Friday night saw the National Lottery to warn over 10 million players who had online accounts on its website to change their passwords as soon as possible because of a security breach. As revealed by Camelot – the company that operates on the UK National Lottery – attempts had been to breach the security of the website and access users’ accounts and that sensitive information may have been viewed.
All customers who had online accounts with the lottery, were urged by the operator to change their passwords, especially in the cases when they use the same e-mail address and password for other websites, too.
As revealed by Camelot, the hacker attack had been done by using the “credential stuffing” technique and ended up with accessing approximately 150 accounts out of 10.5 million registered with the company in total. Some activity was detected in fewer than ten accounts, with no customers being reported to have lost any money. The National Lottery operator reported the matter to the police as well as to the Information Commissioner’s Office, and was cooperating with the National Cyber Security Centre.
The National Lottery operator is contacting all its online users now, and a warning has been put on its website, saying that suspicious activity had been seen on a “very small number of players’ accounts”. According to the company, the hacker attack seems to have started on March 7th. According to a spokesman of Camelot, since then, the activity had been at a very low level and had not been regular, so it was very hard to distinguish it from normal player activity.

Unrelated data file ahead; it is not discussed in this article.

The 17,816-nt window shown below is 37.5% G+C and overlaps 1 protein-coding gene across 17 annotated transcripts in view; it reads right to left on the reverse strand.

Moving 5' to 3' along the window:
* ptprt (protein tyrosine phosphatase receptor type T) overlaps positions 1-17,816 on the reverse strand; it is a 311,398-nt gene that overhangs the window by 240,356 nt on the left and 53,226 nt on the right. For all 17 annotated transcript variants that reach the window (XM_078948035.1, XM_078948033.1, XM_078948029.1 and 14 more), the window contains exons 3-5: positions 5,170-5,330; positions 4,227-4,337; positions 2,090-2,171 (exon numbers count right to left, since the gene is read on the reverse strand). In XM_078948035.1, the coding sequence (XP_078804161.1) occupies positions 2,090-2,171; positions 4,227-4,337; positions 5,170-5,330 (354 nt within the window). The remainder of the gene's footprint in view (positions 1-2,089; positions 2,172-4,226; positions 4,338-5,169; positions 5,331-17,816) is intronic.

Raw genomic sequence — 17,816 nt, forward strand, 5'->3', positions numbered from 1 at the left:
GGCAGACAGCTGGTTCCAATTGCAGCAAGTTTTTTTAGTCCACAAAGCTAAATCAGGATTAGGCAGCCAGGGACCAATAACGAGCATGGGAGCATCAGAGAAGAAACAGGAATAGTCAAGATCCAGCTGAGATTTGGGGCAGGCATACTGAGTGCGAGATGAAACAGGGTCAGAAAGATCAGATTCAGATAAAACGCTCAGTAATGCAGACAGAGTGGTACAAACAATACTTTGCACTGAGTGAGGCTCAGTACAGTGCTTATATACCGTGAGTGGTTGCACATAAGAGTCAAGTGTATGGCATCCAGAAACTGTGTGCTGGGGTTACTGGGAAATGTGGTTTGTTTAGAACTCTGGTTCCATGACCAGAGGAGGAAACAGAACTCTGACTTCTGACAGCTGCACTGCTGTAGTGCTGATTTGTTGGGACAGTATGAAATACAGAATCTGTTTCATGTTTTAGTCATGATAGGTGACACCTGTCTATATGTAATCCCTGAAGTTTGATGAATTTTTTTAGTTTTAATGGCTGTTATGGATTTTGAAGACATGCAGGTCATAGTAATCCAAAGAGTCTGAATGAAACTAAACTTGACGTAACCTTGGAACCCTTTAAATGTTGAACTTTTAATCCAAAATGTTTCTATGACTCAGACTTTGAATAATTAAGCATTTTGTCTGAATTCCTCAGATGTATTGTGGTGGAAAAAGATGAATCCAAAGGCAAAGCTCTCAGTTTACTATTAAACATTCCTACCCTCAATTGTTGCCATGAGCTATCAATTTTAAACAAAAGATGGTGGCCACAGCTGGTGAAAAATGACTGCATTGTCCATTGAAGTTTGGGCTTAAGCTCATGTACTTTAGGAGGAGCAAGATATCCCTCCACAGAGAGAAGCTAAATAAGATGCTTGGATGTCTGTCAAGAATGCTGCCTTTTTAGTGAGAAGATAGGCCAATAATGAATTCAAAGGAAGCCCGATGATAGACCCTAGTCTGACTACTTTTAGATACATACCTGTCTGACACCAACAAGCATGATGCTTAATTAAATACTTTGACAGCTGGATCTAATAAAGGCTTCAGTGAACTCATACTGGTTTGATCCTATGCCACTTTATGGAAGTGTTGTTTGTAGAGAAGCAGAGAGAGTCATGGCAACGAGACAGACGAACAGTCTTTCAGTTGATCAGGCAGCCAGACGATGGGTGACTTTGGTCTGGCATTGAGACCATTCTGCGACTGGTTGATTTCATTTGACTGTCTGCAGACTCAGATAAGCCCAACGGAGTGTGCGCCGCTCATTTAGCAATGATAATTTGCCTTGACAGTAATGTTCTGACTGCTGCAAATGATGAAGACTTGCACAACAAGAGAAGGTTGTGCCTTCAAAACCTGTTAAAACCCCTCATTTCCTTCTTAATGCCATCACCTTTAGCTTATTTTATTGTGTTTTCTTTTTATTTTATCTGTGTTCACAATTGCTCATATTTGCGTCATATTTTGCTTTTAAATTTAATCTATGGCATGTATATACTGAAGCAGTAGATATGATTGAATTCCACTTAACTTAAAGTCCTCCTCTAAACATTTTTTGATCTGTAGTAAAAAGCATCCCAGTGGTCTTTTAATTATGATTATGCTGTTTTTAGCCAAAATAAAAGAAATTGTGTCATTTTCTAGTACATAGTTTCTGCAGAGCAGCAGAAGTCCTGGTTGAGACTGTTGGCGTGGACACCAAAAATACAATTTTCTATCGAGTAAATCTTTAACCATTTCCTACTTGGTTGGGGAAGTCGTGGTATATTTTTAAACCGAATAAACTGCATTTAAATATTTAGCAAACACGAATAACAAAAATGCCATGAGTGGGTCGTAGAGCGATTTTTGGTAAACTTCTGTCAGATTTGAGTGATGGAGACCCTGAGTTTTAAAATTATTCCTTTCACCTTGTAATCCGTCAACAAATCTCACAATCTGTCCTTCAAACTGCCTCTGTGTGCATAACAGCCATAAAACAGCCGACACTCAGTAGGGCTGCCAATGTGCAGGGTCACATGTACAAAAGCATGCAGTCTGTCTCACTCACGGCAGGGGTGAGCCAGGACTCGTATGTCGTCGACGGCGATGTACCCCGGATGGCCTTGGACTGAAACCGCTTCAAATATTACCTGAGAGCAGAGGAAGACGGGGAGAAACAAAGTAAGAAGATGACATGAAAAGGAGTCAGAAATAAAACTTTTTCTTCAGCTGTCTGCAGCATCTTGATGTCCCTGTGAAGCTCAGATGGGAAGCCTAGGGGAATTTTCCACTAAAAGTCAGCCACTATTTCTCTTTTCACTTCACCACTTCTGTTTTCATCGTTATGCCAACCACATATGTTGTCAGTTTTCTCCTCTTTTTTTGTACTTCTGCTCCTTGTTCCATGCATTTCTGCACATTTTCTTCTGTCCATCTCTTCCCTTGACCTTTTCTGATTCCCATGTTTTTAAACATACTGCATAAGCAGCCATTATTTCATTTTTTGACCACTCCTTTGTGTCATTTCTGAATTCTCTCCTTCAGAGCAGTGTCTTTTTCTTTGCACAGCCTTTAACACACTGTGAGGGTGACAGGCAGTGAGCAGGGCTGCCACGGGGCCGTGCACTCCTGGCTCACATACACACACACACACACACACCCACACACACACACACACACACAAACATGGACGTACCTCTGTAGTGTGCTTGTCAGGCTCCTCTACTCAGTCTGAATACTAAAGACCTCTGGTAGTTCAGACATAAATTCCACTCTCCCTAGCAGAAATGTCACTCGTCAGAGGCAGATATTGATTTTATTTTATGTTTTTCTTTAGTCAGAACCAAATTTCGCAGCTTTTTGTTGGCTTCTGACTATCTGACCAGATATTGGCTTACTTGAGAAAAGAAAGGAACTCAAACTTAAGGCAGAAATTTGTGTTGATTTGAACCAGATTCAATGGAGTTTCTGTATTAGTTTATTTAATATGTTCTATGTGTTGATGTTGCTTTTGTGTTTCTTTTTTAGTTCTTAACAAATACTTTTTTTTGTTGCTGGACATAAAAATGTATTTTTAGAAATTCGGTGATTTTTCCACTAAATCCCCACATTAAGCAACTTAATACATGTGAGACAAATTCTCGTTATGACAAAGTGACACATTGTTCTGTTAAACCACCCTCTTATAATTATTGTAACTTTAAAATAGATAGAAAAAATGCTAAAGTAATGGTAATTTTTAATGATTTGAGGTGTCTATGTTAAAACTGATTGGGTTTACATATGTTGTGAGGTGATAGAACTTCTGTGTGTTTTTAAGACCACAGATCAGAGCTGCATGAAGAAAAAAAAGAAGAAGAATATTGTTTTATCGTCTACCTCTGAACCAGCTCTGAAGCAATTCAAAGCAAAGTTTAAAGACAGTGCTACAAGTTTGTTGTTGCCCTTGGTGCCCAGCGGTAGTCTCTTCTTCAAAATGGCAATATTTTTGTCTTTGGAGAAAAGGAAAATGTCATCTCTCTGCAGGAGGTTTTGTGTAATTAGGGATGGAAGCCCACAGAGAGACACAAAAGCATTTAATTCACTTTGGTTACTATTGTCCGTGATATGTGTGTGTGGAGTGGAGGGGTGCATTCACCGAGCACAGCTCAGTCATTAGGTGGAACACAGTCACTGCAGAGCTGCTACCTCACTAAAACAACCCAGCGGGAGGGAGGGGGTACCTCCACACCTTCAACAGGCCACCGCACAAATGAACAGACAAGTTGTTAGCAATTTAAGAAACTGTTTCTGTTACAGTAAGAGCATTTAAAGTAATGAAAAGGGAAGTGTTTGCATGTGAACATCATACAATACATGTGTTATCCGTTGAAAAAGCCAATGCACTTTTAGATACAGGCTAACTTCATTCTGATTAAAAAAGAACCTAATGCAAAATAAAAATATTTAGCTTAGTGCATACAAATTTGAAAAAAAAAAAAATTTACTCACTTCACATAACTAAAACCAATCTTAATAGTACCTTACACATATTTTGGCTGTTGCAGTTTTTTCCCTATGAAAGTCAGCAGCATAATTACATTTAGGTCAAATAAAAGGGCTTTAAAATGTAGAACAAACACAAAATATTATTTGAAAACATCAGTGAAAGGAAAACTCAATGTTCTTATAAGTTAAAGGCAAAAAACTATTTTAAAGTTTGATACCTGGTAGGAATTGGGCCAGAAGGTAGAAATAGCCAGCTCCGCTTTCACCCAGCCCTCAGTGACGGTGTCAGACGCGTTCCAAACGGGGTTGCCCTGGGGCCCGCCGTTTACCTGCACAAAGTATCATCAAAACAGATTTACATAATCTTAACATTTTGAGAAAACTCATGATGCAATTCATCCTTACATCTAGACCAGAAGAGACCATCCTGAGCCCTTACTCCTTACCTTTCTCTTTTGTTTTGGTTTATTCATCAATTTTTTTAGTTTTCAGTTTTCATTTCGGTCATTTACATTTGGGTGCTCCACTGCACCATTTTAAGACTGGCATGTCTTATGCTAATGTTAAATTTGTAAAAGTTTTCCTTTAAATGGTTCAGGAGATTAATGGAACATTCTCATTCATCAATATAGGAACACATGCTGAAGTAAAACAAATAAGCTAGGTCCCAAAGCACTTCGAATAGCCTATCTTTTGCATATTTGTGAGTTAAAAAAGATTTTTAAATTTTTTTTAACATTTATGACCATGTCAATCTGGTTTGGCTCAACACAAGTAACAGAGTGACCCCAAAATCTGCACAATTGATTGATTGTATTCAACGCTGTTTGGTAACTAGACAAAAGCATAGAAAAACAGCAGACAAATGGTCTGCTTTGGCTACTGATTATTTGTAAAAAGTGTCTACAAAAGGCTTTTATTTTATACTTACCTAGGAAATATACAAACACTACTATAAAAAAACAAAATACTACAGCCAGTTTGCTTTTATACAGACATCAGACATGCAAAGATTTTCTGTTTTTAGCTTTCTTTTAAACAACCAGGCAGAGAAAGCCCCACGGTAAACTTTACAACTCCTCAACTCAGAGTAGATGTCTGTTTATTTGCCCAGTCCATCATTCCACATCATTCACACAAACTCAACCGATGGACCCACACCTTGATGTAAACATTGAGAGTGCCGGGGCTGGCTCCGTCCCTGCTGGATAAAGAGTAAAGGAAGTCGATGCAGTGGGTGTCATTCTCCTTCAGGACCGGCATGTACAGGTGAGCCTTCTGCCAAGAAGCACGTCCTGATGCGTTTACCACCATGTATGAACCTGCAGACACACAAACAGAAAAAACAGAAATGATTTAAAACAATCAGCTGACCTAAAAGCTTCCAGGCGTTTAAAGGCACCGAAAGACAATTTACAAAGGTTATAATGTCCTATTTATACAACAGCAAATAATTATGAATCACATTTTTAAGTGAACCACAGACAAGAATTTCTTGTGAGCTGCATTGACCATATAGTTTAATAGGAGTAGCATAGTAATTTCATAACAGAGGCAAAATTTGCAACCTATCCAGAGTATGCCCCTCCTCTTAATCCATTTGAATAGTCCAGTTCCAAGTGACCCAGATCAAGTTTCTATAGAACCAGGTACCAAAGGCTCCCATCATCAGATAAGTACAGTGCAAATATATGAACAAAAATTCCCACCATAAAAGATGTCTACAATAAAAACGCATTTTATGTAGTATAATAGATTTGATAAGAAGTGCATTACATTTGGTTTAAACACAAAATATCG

Not the First Attack Experienced by the National Lottery
The so-called “credential stuffing” technique usually involves using computers to fire the combination of the same e-mail address and password at various websites in an attempt to get access to a certain user’s account. Such combinations of e-mails and passwords are usually sold to fraudsters.
This is not the first time when the National Lottery website experienced a hacker attack. At the end of September 2017, the website was brought down due to a cyber hack attack for more than hour and a half, preventing thousands of players from purchasing tickets. At the time, the website experienced a distributed denial of service (DDOS) attack, which affected players who had tried to purchase tickets from the website and the mobile application of the operator. Players who had prefer to purchase tickets from the retail shops of the National Lottery were not affected by the hacker attack.
Apart from that, back in November 2016, the National Lottery suffered another cyber criminal attack. According to an official announcement released by Camelot, approximately 26,500 players’ accounts were accessed by hackers after suspicious activity had been registered. According to the National Lottery in November 2016, sensitive customer information, such as users’ name, date of birth, contact details, account preferences, money transaction history, card’s expiry date and card number’s last four digits.
Following the hacker attack, in December 2016, the British Labour Party demanded from the National Lottery operator to guarantee that its website is safe and risk-free for its customers.